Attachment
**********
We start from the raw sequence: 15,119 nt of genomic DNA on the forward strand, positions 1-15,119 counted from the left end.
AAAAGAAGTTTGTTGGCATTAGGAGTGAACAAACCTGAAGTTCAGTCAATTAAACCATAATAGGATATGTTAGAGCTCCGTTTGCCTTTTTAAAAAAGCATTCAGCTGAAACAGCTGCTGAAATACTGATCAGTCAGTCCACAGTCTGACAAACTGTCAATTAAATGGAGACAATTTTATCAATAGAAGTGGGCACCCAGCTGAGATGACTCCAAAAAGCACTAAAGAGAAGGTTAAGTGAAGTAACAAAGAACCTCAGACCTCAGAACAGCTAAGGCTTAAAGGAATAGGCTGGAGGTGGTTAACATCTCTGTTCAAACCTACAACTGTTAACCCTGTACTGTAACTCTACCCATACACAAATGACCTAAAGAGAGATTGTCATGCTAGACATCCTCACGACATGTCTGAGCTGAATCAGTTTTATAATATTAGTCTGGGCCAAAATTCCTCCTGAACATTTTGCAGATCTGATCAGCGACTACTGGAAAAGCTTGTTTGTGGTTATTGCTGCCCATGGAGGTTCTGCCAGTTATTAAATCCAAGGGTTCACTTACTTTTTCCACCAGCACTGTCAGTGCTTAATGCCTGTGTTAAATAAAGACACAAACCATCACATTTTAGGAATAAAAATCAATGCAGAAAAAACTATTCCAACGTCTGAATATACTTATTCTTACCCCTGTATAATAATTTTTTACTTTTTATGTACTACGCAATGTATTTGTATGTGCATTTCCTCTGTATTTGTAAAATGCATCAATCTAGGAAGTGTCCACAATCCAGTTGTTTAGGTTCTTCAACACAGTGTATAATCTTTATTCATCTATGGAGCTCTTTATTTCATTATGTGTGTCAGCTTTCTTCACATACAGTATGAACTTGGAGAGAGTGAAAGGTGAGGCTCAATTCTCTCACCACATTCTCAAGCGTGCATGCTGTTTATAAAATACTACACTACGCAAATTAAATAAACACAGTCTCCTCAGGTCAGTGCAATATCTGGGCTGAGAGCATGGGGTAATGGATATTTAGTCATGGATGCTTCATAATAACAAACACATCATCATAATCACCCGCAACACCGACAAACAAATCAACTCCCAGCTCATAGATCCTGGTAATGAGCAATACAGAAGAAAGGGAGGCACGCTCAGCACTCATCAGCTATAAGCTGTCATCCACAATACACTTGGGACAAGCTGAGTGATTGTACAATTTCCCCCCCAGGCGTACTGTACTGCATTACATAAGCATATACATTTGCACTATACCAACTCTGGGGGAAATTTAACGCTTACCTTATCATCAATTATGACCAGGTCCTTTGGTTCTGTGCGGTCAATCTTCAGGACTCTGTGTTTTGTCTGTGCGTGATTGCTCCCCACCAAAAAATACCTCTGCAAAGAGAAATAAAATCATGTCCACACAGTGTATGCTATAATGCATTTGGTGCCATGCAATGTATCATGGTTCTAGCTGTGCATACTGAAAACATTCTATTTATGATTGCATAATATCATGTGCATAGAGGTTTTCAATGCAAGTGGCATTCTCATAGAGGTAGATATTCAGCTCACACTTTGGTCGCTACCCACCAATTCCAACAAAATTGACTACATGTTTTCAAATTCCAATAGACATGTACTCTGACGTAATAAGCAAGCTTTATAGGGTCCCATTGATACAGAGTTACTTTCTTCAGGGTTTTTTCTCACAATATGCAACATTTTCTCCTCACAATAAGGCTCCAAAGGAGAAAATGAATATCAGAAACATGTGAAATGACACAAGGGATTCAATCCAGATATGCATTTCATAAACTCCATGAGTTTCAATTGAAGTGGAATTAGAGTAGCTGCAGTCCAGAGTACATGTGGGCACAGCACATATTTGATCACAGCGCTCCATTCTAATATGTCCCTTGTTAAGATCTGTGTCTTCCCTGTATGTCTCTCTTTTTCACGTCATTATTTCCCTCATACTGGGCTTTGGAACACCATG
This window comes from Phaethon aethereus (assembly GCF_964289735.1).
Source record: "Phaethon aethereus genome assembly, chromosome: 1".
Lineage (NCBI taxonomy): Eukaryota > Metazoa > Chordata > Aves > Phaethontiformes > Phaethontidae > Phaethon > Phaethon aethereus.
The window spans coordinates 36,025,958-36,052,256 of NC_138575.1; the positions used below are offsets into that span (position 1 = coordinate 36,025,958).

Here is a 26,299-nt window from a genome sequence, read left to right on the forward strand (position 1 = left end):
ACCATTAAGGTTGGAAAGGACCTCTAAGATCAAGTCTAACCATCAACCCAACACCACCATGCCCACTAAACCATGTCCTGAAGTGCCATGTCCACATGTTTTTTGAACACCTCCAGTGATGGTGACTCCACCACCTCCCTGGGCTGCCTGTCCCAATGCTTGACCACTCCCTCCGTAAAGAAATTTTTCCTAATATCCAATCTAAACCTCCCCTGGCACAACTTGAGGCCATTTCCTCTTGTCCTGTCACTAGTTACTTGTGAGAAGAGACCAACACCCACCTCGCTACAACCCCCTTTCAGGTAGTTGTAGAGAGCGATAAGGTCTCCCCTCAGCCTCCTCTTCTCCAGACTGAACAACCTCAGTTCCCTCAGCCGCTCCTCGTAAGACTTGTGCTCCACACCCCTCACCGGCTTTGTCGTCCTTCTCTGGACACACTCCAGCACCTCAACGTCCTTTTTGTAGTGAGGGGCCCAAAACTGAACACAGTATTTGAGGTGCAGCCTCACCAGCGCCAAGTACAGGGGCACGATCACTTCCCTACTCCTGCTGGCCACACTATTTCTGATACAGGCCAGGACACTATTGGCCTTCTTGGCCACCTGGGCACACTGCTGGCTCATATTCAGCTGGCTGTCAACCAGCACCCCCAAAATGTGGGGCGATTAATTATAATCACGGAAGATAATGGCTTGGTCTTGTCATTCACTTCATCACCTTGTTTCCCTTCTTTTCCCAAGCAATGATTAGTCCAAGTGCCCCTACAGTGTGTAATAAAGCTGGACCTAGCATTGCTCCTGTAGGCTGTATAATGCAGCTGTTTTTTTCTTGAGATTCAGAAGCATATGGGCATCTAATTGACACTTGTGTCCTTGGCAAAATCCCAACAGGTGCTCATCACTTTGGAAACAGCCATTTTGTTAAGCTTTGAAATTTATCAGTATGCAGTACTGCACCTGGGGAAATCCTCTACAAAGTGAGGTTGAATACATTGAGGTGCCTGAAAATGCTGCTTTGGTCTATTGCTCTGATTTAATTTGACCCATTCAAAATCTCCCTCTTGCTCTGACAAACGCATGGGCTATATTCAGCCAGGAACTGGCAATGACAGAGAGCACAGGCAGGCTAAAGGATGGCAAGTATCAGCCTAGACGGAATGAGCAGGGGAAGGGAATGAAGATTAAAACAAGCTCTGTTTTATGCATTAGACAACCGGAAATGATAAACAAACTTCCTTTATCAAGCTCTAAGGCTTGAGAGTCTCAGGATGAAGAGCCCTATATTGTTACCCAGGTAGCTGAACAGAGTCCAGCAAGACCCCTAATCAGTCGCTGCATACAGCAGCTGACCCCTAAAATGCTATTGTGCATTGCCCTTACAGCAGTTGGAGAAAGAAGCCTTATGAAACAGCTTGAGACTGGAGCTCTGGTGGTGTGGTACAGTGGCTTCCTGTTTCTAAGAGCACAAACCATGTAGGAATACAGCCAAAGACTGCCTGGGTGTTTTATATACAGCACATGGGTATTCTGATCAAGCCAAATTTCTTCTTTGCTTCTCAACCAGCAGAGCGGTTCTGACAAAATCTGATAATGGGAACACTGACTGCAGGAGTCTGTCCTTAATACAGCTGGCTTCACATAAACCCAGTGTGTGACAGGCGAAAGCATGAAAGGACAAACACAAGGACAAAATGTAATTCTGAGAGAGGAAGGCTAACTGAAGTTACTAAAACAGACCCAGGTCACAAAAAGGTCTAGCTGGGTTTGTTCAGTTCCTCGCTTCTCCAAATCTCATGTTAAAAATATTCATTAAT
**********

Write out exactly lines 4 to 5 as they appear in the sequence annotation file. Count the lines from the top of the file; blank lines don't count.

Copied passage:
Source record: "Phaethon aethereus genome assembly, chromosome: 1".
Lineage (NCBI taxonomy): Eukaryota > Metazoa > Chordata > Aves > Phaethontiformes > Phaethontidae > Phaethon > Phaethon aethereus.